Project publications (total 27, displaying 1 - 10)
The main aim of this book is to provide researchers on Czech society, politics and economy with two key resources: (1) a useful tool for working with data sources available for the study of Czech society and (2) a ready source of information and advice for processing their own research data.
Author provides an introduction to the problems of data management. The chapter introduces the main concepts of data management and addresses the important issues of data sharing and personal data protection.
This chapter provides a general introduction to the problems of data management, data sharing and data analysis in social sciences and describes in detail the aim, the purpose and the structure of the book entitled Pathways to Data.
The chapter describes creating and maintaining a data file during a research project. The author shows how to work with data in a step-by-step manner, starting with the creation of a data file, through to problems such as coding, weighing and data anonymization, and finishing up with the issue of data storage.
This chapter focuses primarily on standards of data documentation and archiving. The authors also describe the development of standards for data storage and provision of data. The text includes an analysis of the advantages and shortcomings of an international standard called DDI (Data Documentation Initiative).
The chapter focuses on the special role of social science data archives in the domain of social science research. Authors describe which data and metadata are archived and under what conditions they are provided to users for secondary data analysis. The description of archiving system Nesstar is presented.
Chapter introduces the problem of data comparability with a special focus on international surveys. The issue of standardization is regarded primarily as a standardization of variables in resulting data files. The authors discuss the principles and techniques of variable standardization and present several examples of how some of the most commonly used variables in the social sciences, i.e. demographic and socioeconomic indicators, are standardised.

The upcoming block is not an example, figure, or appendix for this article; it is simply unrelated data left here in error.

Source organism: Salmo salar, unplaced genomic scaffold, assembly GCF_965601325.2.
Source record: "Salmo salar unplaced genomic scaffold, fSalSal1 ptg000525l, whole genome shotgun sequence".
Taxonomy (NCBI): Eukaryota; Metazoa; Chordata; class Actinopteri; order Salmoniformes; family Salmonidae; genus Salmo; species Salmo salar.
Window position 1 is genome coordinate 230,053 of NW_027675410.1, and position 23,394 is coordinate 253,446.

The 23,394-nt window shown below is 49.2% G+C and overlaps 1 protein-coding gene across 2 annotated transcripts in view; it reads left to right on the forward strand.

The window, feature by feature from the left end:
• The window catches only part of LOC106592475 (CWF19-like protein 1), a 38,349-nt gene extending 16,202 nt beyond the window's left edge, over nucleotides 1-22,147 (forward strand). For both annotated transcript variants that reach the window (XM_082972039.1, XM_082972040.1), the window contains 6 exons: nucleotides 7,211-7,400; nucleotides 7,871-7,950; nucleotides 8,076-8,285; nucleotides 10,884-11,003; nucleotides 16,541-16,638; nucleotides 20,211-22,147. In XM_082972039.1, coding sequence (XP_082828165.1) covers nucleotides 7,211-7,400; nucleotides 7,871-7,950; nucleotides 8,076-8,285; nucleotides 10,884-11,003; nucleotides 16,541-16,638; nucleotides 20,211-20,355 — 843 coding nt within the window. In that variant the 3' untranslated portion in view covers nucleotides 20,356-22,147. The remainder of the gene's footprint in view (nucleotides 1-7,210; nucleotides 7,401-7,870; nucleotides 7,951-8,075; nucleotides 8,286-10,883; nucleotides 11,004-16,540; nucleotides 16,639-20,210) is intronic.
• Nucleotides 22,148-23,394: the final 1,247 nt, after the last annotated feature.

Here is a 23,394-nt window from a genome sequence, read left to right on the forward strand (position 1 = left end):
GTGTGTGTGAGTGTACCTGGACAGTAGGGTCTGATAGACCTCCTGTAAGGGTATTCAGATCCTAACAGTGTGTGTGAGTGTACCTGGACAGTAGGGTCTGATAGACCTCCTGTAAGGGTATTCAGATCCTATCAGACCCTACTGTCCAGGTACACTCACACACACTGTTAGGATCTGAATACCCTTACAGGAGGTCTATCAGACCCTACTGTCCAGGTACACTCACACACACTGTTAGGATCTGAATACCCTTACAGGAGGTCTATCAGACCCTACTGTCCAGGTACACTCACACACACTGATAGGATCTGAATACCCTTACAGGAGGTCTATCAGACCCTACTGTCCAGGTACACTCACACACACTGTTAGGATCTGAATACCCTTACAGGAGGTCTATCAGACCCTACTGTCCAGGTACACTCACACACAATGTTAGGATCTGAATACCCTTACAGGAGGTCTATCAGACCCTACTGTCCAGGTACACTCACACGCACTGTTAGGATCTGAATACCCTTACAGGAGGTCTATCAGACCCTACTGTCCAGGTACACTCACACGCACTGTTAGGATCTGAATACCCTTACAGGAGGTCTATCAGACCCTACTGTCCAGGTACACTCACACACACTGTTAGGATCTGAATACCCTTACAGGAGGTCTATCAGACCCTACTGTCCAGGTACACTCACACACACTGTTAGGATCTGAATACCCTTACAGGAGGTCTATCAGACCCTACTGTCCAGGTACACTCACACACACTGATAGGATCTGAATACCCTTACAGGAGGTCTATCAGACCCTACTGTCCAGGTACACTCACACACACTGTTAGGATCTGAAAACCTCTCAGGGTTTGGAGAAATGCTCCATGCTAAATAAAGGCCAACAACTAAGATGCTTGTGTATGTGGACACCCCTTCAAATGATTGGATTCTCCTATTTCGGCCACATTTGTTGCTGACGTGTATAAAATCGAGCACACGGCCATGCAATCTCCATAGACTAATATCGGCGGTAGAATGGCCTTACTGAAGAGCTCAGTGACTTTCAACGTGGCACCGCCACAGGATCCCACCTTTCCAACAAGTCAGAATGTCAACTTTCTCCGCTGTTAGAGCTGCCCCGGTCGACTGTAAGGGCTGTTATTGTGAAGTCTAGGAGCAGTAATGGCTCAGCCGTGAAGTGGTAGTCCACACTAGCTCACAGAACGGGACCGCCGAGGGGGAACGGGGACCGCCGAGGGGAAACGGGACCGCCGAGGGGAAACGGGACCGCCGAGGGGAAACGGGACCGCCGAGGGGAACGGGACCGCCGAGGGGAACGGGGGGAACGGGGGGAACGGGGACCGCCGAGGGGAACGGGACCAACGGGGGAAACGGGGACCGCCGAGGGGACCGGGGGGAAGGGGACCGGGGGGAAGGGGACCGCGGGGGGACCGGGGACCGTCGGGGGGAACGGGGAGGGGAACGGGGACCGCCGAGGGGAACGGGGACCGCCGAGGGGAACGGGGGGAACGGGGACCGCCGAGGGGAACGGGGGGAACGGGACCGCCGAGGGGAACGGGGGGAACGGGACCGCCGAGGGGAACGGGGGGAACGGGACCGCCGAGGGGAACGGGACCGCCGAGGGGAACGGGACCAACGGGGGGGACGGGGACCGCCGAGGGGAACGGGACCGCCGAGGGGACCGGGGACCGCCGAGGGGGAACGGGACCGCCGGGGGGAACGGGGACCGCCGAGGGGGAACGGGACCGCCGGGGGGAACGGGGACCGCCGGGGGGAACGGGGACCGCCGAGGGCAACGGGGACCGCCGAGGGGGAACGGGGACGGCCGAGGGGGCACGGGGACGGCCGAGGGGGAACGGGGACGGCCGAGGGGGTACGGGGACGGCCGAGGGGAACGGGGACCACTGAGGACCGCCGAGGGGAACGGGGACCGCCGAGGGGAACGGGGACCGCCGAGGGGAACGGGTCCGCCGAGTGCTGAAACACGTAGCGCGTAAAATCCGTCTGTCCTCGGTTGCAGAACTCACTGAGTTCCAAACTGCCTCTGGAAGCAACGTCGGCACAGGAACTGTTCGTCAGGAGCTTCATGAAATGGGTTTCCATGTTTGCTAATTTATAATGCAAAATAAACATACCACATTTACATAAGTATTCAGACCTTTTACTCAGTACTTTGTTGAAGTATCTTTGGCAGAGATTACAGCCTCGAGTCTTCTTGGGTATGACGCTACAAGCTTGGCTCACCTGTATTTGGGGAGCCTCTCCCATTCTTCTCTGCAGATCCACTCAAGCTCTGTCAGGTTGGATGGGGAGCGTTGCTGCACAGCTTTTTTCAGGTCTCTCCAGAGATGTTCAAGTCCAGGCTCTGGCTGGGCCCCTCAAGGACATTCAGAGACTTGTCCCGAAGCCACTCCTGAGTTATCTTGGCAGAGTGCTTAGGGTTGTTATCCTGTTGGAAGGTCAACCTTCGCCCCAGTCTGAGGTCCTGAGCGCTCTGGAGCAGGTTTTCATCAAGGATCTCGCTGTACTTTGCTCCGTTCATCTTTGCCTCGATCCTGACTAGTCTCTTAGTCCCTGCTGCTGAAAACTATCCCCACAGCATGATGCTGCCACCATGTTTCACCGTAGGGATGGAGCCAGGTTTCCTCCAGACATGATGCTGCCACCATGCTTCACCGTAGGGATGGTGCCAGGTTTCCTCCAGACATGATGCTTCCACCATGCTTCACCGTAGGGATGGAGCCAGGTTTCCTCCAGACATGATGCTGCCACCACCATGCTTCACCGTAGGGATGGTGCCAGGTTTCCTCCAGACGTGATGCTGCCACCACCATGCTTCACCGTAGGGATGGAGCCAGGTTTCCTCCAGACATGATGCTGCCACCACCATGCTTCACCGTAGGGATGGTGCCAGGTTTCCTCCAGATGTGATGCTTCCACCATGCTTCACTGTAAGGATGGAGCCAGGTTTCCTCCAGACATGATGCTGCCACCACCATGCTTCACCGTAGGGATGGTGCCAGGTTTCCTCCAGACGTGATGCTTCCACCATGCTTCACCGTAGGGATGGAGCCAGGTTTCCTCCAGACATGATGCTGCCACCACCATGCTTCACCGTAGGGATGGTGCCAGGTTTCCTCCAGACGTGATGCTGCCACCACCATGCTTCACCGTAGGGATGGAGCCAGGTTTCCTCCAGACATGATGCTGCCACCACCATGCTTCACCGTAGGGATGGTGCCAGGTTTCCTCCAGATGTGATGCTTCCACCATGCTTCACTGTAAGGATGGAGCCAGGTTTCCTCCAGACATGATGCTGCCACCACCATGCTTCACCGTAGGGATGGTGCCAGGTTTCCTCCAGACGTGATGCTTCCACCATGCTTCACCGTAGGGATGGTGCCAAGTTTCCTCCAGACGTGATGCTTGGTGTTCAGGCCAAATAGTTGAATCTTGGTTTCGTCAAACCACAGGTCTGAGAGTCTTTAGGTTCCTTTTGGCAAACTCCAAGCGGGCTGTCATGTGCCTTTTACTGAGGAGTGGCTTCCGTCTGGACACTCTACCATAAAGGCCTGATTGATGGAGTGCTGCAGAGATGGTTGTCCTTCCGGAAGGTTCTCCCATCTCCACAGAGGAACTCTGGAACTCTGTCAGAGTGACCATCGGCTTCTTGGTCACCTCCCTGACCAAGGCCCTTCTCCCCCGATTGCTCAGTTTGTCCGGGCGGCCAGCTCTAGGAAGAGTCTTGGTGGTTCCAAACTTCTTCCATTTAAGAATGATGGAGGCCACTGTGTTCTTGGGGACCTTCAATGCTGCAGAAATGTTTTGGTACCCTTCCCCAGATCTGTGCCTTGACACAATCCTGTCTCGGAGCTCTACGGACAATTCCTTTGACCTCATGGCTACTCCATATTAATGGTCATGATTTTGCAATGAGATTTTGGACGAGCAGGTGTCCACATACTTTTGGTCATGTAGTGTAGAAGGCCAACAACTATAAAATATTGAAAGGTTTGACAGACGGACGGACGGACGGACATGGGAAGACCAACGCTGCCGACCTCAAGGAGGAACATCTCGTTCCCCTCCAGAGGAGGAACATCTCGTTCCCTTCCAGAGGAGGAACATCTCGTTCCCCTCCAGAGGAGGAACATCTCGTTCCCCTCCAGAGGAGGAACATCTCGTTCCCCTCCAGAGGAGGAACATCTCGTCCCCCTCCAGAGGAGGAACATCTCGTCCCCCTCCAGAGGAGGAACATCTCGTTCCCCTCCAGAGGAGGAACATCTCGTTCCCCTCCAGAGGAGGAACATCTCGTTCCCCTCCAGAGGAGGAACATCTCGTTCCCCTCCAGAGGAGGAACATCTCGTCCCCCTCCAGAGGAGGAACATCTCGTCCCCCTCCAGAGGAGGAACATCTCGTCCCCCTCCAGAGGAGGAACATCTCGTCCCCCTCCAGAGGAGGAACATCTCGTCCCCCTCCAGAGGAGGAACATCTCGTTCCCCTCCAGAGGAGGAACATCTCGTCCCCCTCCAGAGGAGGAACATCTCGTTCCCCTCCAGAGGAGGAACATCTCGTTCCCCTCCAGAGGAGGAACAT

Chapter is devoted to the analysis of the problem of standardization in international surveys using the example of educational achievement. Author focuses on international classification of education (ISCED a CASMIN), discusses the methodological problems related to measurement of education, and the difficulties of comparing the educational systems in different countries, including the examples of solutions used in international social survey research projects (ESS, EVS, ISSP, PISA).
Authors discuss the problem of standardization of measures of social status and social class in international comparative surveys. Apart from presenting occupational scales: occupational prestige SIOPS and socioeconomic status ISEI-08, the authors also discuss in detail the principles behind Goldthorpe’s EGP class schema and its successor European socio-economic classification ESeC/ESeG.
The text presents an overview of the importance of comparative research with special reference to databases containing information on the most important international research projects where there has been Czech participation. This chapter provides some basic information about the survey data and their availability. As an aid to providing the reader with a convenient overview of these data sources a series of summary tables are presented.